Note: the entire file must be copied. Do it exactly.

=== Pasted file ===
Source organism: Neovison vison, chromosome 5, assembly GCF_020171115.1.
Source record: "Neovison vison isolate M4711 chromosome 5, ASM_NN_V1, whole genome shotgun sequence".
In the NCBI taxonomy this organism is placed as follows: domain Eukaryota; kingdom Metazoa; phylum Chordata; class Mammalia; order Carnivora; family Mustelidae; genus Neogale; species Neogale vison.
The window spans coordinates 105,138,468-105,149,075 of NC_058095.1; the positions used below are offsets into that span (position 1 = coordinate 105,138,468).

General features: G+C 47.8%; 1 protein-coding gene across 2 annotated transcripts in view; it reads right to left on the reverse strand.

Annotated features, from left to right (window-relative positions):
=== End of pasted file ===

Source organism: Neovison vison, chromosome 5, assembly GCF_020171115.1.
Source record: "Neovison vison isolate M4711 chromosome 5, ASM_NN_V1, whole genome shotgun sequence".
In the NCBI taxonomy this organism is placed as follows: domain Eukaryota; kingdom Metazoa; phylum Chordata; class Mammalia; order Carnivora; family Mustelidae; genus Neogale; species Neogale vison.
The window spans coordinates 105,138,468-105,149,075 of NC_058095.1; the positions used below are offsets into that span (position 1 = coordinate 105,138,468).

General features: G+C 47.8%; 1 protein-coding gene across 2 annotated transcripts in view; it reads right to left on the reverse strand.

Annotated features, from left to right (window-relative positions):